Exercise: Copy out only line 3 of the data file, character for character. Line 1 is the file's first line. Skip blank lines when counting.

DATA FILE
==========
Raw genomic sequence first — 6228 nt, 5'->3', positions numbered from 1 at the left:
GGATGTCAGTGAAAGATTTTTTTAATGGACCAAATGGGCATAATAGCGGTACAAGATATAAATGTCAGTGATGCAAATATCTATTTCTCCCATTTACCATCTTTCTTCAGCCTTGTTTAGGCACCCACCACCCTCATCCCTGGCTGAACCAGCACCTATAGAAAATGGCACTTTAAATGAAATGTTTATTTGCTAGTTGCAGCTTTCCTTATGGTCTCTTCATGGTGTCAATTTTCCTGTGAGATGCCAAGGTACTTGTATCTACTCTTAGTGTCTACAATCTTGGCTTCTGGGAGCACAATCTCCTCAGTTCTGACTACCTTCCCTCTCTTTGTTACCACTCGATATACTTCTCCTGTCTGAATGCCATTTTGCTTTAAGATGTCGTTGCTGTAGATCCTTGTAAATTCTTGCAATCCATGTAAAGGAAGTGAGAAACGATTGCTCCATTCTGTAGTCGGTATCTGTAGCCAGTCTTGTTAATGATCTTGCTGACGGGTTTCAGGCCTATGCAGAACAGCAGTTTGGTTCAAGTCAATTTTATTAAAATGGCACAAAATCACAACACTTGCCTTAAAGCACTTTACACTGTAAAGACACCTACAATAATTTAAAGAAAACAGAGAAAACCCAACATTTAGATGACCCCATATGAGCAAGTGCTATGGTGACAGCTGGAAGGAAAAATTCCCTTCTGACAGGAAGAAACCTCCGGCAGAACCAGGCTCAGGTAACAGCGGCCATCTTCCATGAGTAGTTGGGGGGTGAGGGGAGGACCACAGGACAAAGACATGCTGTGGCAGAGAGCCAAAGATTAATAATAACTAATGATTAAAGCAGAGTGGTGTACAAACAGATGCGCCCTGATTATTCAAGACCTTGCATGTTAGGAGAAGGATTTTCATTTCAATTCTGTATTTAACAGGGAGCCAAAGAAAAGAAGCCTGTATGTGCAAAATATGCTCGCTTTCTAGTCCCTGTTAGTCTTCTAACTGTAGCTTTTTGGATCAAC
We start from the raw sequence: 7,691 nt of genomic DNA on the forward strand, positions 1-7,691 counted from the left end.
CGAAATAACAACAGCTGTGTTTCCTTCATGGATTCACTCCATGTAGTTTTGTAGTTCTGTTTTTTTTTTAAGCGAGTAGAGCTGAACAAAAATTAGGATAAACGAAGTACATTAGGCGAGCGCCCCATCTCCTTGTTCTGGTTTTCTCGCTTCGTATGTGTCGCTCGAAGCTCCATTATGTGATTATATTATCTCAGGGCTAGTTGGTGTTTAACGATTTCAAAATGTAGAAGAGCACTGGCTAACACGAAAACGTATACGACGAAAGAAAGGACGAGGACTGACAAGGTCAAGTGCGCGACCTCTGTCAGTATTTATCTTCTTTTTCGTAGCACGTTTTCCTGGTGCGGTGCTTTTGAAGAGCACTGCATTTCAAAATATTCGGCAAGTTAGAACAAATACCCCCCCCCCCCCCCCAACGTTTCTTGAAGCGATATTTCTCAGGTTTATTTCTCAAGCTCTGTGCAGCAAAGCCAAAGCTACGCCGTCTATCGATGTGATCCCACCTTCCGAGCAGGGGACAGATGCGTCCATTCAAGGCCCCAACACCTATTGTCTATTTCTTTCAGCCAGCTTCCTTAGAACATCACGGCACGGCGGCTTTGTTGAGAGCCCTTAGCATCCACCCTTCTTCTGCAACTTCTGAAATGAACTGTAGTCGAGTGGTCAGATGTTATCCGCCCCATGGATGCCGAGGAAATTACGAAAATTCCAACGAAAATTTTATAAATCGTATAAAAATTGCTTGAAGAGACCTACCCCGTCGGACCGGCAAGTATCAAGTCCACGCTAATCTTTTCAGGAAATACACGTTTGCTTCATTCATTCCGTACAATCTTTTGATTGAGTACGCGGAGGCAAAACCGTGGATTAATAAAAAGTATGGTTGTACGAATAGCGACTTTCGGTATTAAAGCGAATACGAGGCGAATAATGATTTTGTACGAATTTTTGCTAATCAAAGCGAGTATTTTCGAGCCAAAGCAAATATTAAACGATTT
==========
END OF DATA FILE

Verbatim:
We start from the raw sequence: 7,691 nt of genomic DNA on the forward strand, positions 1-7,691 counted from the left end.